Giblin’s straightforward storytelling of Hitler’s childhood makes him, at least at this point, more relatable to young people. For example, kids that tried out and didn’t make a sports team could understand Hitler’s disappointment when he didn’t get accepted to art school. Any one who has lost a family member can understand why Hitler didn’t want to accept his mother’s cancer diagnosis.

The book goes on to explain Hitler’s crushing disappointment after World War I. He had nearly gone blind trying to defend his country, but Germany lost anyway. Like other German soldiers, Hitler resented the Versailles Treaty which made Germany pay nations like Britain and France for the cost of the war. When the German army needed instructors to teach the evils of Communism and the importance of nationalism to the troops, they had little idea that they were helping to launch the career of a dictator. Through his speeches Hitler learned that he had the power to persuade audiences–a skill he would use again and again in the coming years.

Unlike other biographers, Giblin does not pretend to have all the answers. For example, while other biographers have speculated that Hitler may have disliked Jews because his mother’s doctor was a Jew, Giblin points out that Hitler only had kind words for the doctor. Giblin comes to the conclusion that there is no obvious reason for Hitler’s feelings but that hating Jews was a main feature of Hitler’s life from 1919 until his death.

The book points out why the Nazi party was popular with some Germans during the Great Depression. Hitler’s rise to power coincided with an increase in jobs and better working conditions. People were healthier, too. Hitler even suggested that an affordable car called the Volkswagen (the people’s car) be produced so that the middle class could drive around town and go on vacations. Though the lives of Jewish people were increasingly restricted, Hitler often didn’t emphasize his anti-Semitic beliefs in his pre-World War II speeches.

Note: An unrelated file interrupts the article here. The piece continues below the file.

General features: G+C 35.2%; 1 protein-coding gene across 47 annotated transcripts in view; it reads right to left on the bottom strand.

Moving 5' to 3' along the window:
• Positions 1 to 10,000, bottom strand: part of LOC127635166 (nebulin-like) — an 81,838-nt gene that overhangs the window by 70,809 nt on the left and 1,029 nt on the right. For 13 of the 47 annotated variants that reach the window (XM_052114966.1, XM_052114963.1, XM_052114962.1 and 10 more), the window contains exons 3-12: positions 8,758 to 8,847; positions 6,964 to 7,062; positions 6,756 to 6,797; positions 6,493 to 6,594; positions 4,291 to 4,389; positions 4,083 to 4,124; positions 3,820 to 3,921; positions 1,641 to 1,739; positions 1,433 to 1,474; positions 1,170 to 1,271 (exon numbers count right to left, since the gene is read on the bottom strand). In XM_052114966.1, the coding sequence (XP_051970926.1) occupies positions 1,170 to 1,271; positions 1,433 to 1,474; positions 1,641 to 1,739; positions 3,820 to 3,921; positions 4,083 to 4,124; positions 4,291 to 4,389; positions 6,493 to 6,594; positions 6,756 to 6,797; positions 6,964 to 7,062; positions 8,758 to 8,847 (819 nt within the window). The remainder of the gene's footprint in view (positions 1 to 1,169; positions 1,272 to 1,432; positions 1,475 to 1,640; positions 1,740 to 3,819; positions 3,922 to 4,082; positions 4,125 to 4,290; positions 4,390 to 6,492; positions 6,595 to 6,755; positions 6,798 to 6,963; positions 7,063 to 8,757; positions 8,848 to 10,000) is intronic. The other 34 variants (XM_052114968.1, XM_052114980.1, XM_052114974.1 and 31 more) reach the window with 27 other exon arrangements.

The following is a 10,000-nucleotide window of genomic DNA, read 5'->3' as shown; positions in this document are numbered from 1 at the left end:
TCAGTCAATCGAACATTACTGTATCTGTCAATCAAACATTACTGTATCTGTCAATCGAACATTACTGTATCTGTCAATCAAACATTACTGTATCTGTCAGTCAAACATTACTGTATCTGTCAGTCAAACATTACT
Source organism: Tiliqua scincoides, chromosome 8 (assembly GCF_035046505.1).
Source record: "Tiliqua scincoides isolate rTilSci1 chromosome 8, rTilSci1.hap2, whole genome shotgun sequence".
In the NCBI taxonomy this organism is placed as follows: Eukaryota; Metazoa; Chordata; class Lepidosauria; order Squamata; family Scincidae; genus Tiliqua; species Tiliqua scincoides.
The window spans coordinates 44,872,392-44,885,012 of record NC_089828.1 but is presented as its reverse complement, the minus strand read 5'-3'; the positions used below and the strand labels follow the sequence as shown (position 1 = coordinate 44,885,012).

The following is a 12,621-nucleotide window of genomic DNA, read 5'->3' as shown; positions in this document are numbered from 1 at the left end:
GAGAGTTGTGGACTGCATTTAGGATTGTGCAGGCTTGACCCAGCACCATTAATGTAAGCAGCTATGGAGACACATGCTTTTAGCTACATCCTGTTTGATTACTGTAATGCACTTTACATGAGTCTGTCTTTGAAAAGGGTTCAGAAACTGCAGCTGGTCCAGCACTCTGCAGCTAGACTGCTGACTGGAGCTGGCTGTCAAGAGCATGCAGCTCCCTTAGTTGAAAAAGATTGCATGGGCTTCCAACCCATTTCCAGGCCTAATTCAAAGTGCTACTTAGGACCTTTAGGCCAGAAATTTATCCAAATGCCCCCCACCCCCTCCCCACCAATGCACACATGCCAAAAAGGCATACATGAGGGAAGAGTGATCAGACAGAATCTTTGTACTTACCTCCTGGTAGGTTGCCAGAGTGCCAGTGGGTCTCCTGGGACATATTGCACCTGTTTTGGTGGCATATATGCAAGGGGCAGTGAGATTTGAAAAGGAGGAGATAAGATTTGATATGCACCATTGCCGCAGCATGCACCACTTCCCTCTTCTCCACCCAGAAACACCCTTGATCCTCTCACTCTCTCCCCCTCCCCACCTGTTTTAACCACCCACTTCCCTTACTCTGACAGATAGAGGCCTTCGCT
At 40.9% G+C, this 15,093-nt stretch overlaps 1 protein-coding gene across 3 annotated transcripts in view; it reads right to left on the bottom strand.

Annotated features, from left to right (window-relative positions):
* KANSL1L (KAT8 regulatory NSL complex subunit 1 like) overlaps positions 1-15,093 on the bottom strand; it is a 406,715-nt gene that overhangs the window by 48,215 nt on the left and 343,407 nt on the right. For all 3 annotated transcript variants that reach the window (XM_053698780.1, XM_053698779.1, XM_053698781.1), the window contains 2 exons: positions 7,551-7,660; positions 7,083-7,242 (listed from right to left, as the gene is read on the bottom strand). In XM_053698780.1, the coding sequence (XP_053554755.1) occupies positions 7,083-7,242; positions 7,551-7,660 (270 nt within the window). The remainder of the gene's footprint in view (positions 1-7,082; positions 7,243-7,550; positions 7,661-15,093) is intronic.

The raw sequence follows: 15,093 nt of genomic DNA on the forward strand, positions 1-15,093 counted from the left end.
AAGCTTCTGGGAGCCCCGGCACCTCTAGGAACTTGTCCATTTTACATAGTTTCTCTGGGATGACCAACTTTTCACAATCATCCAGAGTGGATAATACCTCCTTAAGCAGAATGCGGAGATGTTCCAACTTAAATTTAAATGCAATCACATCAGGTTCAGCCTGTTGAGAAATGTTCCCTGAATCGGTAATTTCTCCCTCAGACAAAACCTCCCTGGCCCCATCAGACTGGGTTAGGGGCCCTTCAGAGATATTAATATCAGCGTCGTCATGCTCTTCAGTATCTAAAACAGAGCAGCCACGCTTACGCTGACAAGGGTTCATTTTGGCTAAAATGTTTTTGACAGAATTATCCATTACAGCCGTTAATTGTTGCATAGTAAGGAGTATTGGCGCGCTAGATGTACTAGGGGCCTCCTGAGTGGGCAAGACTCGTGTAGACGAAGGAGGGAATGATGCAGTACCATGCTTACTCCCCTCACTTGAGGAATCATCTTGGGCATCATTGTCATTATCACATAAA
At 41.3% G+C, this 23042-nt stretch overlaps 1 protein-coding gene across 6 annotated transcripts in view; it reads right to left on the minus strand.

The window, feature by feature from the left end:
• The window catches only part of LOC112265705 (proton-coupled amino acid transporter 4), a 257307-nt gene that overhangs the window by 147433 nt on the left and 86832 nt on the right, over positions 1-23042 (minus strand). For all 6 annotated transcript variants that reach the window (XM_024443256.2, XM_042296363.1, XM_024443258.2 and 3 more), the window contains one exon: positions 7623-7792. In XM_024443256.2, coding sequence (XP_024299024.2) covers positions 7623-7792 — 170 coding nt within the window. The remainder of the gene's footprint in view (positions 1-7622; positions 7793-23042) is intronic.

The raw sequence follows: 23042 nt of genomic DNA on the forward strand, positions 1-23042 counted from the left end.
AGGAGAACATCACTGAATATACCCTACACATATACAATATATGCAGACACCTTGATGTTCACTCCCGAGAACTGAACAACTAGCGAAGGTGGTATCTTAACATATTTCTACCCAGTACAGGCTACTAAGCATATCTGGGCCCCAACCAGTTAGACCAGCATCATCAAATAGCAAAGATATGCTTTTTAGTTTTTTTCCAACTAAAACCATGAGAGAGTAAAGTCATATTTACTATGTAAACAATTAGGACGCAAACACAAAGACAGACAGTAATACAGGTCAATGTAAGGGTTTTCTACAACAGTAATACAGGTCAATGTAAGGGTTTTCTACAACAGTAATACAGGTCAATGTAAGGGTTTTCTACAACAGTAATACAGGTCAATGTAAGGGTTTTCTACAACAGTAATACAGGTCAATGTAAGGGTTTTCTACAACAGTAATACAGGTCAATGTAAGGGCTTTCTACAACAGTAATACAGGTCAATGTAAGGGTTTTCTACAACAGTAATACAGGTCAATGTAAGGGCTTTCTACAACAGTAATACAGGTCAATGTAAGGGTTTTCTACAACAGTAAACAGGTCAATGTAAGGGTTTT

As Giblin explains, World War II came about because of serious misunderstandings between Hitler and the British and French. Britain and France didn’t want another war, so they stood by while Hitler took over territories like Austria and Czechoslovakia for Germany. Britain warned that it would stand by Poland, however. Hitler thought the British were bluffing and proceeded with his invasion only to find himself at war with Britain, France, and eventually the Soviet Union and U.S.

Although Giblin does talk about the Holocaust, his coverage of the extermination of the Jews is somewhat brief, perhaps because Hitler delegated the working of concentration camps to other Nazi officials. The book does quote Hitler’s book Mein Kampf which outlined his hatred for Jews. It also covers the laws restricting Jewish participation in society in the 1930s.

Giblin does a good job of incorporating stories from and about young people. He includes  members of the Hitler Youth, a group that indoctrinated young people in the policies of the Nazi Party. Hitler’s troubled relationship with his niece Geli and his odd romance with the young Eva Braun are explored. In addition, Giblin includes stories of young people like Sophie Scholl and her brother who bravely opposed Hitler’s political agenda.

Extensive photos help Giblin’s gifted storytelling come to life. Included are rare photos of Hitler in private, family photos and paintings, and photos of Hitler’s Nazi followers.

Readers would have benefited from short summaries of important people in Hitler’s political life. It can be hard for young readers to keep track of people with similar names, such as Himmler and Heydrich.

The book ends with a cautionary note: leaders like Hitler can still come to power under the right conditions, but hopefully future generations will use their knowledge of others’ mistakes to prevent such an event.

Overall, The Life and Death of Adolph Hitler provides young people with a solid introduction to the career of one of the most infamous men in history.